November is NaNoWriMo

If you don’t know what NaNoWriMo, then you are where I was until a few years ago. It is National Novel Writing Month. Every November since about 1999, participants have engaged in writing abandon by writing a 50,000 word novel in 30 days. At first, I thought that was impossible, but learned it can indeed be done.

This November 2010 I’m signed up and ready to go on a sequel to Shelter from the Storm. I’ll also be facilitating a Basic Novel Writing class during November on Tuesday evenings where I live in Amarillo, Texas. The class is at the East Branch Library on 26th near Sam’s Club on Ross-Osage. We start this coming Tuesday at 6:30 for an hour and a half of writing fun.

You can sign up to participate in NaNoWriMo from home or where ever you are. Sign up at NaNoWriMo. Even if you only get part way through and don’t finish within the 30 days, it is an exciting experience and you’ll probably surprise yourself with how much you can accomplish and how your way of looking at writing can change. Most of all have fun.

Here’s a few words from the staff at NaNoWriMo:

When you registered for your account, you had the opportunity to affiliate with a NaNoWriMo region. You can affiliate with more than one NaNoWriMo region, and choose one region to make your Home Region. Many towns have Municipal Liaisons (MLs) to organize NaNo write-ins and get-togethers in October and November, and affiliating with a region will automatically add you to the regional email list for updates about local events. Every region has a special message board called a Regional Lounge that becomes visible to affiliates of that region on the Forums page.

To affiliate with any region, just sign in to the site and click the My Regions link in the left-hand menu on your profile page. When you click that, you’ll see three tabs. The Regions tab lets you affiliate with any of NaNoWriMo regions around the world. Once you’ve affiliated with the region (or regions—you can pick a bunch if you like), you should pick one of them to be your Home Region on that beautiful Home Region tab.”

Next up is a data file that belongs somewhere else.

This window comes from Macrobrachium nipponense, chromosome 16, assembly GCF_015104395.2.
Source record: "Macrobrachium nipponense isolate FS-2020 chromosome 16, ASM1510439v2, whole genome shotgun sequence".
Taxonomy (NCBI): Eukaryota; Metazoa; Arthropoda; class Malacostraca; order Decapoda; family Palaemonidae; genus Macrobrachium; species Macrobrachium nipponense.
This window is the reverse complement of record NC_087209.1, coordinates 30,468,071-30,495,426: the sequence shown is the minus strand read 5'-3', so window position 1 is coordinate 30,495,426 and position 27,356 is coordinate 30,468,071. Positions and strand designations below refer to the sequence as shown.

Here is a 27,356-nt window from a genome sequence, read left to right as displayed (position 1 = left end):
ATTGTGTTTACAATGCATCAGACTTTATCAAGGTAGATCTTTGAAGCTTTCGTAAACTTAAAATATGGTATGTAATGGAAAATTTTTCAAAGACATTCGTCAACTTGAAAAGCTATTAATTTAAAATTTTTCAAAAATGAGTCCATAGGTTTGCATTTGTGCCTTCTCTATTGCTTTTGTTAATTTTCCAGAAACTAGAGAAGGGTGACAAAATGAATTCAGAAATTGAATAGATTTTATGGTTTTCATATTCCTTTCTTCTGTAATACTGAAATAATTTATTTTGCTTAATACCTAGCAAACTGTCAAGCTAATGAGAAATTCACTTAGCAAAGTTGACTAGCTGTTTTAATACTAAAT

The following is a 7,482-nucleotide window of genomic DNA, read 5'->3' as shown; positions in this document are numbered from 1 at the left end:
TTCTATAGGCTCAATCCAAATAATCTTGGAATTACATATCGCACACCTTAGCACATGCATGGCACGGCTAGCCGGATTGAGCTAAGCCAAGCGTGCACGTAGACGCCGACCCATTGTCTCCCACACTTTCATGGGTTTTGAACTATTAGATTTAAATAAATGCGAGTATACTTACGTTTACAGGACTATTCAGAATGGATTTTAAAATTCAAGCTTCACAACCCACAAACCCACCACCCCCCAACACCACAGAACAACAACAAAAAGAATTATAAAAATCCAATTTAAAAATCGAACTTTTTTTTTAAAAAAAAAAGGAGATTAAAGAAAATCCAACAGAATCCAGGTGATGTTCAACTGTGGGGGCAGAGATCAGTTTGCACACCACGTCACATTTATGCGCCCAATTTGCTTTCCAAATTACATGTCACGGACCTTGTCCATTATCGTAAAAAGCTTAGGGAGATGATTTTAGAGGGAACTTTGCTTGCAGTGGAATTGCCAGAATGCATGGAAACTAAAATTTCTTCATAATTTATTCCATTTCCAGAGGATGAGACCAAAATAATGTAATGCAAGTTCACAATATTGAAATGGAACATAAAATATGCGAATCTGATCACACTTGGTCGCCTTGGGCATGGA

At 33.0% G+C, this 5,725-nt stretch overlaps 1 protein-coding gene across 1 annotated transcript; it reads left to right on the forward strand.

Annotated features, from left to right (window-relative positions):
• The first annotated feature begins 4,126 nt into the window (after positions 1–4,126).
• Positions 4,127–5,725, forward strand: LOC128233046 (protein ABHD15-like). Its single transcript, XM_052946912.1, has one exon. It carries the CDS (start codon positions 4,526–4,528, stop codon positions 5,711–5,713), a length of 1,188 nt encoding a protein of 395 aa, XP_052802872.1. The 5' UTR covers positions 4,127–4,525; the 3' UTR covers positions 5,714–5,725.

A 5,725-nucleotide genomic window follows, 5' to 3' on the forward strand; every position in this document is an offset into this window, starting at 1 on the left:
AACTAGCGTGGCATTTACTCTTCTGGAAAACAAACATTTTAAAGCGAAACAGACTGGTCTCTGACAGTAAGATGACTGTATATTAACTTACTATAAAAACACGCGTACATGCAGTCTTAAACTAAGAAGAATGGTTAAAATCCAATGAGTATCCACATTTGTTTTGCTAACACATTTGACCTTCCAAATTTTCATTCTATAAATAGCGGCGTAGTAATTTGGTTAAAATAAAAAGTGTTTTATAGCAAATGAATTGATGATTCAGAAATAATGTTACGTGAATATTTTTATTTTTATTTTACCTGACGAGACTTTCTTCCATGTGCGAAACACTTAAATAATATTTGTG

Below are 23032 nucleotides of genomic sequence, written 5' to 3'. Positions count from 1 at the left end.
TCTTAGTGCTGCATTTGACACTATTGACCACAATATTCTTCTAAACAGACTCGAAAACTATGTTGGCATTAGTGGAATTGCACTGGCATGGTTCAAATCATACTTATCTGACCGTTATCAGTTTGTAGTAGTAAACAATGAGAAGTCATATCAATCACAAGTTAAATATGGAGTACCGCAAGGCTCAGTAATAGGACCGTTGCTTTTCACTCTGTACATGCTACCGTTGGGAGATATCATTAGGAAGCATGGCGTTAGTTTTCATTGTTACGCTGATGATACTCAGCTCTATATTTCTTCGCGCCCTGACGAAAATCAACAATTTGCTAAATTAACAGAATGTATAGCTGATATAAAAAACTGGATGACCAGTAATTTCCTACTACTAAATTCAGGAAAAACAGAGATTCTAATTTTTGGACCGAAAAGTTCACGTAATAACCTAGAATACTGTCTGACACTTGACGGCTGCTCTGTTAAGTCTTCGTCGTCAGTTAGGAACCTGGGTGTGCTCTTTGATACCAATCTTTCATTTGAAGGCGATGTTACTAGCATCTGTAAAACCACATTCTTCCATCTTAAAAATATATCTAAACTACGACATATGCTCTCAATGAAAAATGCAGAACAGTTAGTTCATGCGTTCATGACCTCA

Before you head off to begin training those typing fingers, we wanted to offer a few bits of advice. You’ll find many great tips in the forums, and we’ll be sending pep talks directly to your inbox during November. But for now, here’s a quick overview of the three-and-a-half things we wish we had known for our first NaNoWriMo.

1) It’s okay to not know what you’re doing. Really. You’ve read a lot of novels, so you’re completely up to the challenge of writing one. If you feel more comfortable outlining your story ahead of time, do so. But it’s also fine to just wing it. Write every day, and a book-worthy story will appear, even if you’re not sure what that story might be right now.

2) Do not edit as you go. Editing is for December. Think of November as an experiment in pure output. Even if it’s hard at first, leave ugly prose and poorly written passages on the page to be cleaned up later. Your inner editor will be very grumpy about this, but your inner editor is a nitpicky jerk who foolishly believes that it is possible to write a brilliant first draft if you write it slowly enough. It isn’t. Every book you’ve ever loved started out as a beautifully flawed first draft. In November, embrace imperfection and see where it takes you.

3) Tell everyone you know that you’re writing a novel in November. This will pay big dividends in Week Two, when the only thing keeping you from quitting is the fear of looking pathetic in front of all the people who’ve had to hear about your novel for the past month. Seriously. Email them now about your awesome new book. The looming specter of personal humiliation is a very reliable muse.

3.5) There will be times you’ll want to quit during November. This is okay. Everyone who wins NaNoWriMo wanted to quit at some point in November. Stick it out. See it through. Week Two can be hard. Week Three is much better. Week Four will make you want to yodel.

And we’re talking the good kind of yodeling here.

A final word before you head off! NaNoWriMo is a grassroots nonprofit, funded almost entirely by participant donations. If you get something out of NaNoWriMo, we ask that you come by our secure online Donation Station and Store and make a small donation to help keep the program going strong. Even $10 makes a world of difference! http://store.lettersandlight.org

With great well wishes on the noveling month ahead,

The NaNoWriMo Team

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